The latest leg of the Barren Bitches Book Tour was Eat, Pray, Love by Elizabeth Gilberts. I will admit that I am not quite done with the book but am far enough along to say that if you don't mind autobiographical memoirs where the author is going through personal thought processes that you would probably enjoy this book. There are a lot of interesting queries and experiences that she goes through. But, most of the book is her personal journal about her journey.
On to the questions:
While I don't believe infertility can be cured by positive thinking, do you think the impact it has on out life could be minimized if we learned to control our thoughts like she talks about in chapter 58?
I do think that our thoughts definitely impact our emotional well being and our attitude towards life. While I do not believe that chanting, "I will have a baby" is going to change a person's life, I think that a person should work towards eliminating as many negative thoughts about themselves and the people around them as possible. I think that by changing and controlling where our thoughts lead, we can make a difference in our outlook, which then leads to changes of perspective. Sometimes, if you take a step back things look completely different but if you are drowning in negative thoughts there is generally no way out of your situation.
I was struck by the medicine man's comment on Yoga in Chapter 78 I believe. He is discussing Balinese meditation with the author and he relates that one of the easiest ways to meditate is to sit still and smile. Have you tried it? I can't help but find something positive with a smile plastered on my face.
What is the word that defines your city? workplace? home? yourself? Why?
While I know that all of her words were verbs, I haven't been able to come up with verbs per say for my places. I would say that my city is diverse. Workplace is dynamic. Home is secure. Self... this one I have a hard time with. I want to say Content but that isn't quite accurate. Maybe... perceptive?
City is diverse because our town is full of different ethnicities, experiences, and socio-economic levels. Plus... we are a suburb of a large metropolitan area that can only add to the diversity that I see on a daily basis.
Workplace is dynamic because I don't have just one place I go on a regular basis. My field is changing and my office is making big changes.
Home is where I feel the most stable and protected.
One of the criticisms frequently leveled at this book is that it is "self-absorbed" and that its author is "selfish." Interestingly, these same labels have also been applied to infertiles, particularly those of us who blog about our infertility. Do you think this criticism is warranted in either case (i.e., by the book/author and by infertiles/infertility bloggers)? Do you think being an infertile and a blogger influenced your reaction to the book? In what ways?
I believe that the genre of this book is essentially a personal journal/memoir. To deem it selfish and self absorbed is just stating the obvious and attacking something for the essence of itself. That was the purpose of the journey... to find out about herself. She wouldn't not have been able to do that without being introspective. Blogs are personal journals for many IF'rs. Is an infertile anymore selfish in their writing then a mommyblogger focusing on their family or a foodie who is pronouncing their recipe the best? I don't believe so. The reason I read blogs is to see into people's lives. Blogging about your personal journey is not selfish in my opinion.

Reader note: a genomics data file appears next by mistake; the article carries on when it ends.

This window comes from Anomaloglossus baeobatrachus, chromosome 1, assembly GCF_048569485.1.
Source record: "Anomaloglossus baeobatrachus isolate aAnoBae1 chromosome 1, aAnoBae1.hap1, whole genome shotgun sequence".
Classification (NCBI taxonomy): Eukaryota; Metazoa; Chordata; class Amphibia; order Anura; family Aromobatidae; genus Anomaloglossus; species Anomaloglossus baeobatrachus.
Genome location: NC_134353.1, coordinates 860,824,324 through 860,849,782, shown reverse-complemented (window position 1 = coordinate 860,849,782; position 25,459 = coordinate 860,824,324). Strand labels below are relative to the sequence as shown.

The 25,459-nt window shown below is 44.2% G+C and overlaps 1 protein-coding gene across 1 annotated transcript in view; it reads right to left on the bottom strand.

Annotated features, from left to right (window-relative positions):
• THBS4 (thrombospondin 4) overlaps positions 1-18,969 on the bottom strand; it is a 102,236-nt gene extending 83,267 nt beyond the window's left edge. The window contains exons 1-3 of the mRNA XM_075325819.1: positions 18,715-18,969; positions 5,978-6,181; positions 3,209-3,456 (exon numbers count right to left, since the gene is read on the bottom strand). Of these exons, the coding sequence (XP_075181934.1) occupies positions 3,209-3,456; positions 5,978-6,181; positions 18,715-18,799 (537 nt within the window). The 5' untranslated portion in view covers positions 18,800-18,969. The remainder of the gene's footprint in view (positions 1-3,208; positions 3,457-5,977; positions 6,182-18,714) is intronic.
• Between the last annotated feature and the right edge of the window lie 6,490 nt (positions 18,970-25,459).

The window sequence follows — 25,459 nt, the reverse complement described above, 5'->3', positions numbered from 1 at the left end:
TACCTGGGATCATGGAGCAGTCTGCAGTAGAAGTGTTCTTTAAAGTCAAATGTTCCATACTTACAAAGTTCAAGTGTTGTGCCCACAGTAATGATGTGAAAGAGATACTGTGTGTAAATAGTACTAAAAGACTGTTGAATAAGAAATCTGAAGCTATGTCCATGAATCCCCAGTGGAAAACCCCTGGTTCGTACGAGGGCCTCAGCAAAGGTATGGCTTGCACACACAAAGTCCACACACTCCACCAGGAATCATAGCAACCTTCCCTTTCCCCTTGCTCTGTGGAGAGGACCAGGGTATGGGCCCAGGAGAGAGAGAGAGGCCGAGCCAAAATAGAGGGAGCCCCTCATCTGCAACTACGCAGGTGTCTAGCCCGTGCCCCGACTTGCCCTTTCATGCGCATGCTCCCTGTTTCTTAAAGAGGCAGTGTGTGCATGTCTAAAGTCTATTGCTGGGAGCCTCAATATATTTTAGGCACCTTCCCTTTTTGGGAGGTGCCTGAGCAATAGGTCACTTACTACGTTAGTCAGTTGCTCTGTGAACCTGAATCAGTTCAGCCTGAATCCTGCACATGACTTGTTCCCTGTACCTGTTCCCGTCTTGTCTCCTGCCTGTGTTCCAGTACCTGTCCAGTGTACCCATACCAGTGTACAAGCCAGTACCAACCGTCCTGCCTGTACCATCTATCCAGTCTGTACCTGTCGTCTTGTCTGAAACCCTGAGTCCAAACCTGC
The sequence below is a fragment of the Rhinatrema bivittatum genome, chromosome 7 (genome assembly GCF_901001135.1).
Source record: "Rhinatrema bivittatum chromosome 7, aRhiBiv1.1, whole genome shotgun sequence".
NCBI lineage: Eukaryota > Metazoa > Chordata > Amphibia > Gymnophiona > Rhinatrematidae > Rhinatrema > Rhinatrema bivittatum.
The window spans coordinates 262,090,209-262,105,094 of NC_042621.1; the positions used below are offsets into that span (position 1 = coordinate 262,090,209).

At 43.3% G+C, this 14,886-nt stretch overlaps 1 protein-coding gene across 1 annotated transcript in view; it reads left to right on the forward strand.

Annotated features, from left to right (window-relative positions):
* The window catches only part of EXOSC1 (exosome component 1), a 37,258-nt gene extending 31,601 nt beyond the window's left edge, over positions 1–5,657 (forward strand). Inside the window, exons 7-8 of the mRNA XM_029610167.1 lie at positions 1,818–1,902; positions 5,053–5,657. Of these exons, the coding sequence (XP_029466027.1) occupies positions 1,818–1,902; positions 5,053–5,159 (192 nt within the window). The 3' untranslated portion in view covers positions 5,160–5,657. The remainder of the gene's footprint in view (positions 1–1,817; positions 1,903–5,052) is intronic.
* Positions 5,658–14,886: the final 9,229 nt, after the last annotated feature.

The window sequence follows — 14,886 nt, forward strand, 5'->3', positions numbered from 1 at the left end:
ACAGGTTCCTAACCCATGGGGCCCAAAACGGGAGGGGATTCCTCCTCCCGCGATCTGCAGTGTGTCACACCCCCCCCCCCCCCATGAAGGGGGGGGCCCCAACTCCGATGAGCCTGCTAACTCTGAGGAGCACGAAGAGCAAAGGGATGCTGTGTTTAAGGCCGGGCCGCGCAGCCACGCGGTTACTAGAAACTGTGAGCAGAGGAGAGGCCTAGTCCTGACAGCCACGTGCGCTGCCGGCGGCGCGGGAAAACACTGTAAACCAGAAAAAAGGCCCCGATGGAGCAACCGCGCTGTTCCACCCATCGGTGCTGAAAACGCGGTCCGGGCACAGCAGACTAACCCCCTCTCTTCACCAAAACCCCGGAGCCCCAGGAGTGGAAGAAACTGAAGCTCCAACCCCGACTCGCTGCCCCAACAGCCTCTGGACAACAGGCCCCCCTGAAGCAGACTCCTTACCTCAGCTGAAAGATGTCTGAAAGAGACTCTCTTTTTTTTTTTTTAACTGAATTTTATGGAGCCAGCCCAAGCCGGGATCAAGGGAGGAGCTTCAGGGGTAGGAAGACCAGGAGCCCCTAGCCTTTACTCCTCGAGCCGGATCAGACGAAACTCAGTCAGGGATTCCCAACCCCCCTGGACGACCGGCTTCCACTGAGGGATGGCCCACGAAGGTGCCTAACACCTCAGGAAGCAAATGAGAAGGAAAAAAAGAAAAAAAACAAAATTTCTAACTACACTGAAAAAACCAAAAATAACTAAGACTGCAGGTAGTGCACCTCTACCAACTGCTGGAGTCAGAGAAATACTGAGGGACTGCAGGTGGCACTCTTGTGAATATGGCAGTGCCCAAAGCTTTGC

Honestly, since I thought this was supposed to be a "pepper" book and because I was trying to read it for it's own merit, I didn't feel that my reaction was fueled at all as an infertile. While I agree that infertility does influence many areas of my life, I am trying really hard not to look at everything from the perspective of an infertile woman. I honestly didn't really connect any of the book to infertility until I received the questions.
The author learns Italian for the pure love of it (no real practical reason). Have you wanted to learn something just for the pure sake of the knowledge? Did you pursue it and how did it make you feel once you had done it?
I would have to say that the last time I tried this was with Finite Math. I took the class with my then boyfriend--now my DH. Not because I needed it, but just because I never had the chance to take it previously. I finished the class and was considering taking calculus just because but then decided I should start taking classes that might help make a career move instead. It was a successful class for me and it reminded me that when I focus on something I can do it even if I don't think so. I miss that state of learning just for learning and hope that I can figure out how to take something else interesting soon.
Hop along to another stop on this blog tour by visiting the main list at Stirrup Queens (http://stirrup-queens.blogspot.com/). You can also sign up for the next book on this online book club: Baby Trail by Sinead Moriarty (with author participation).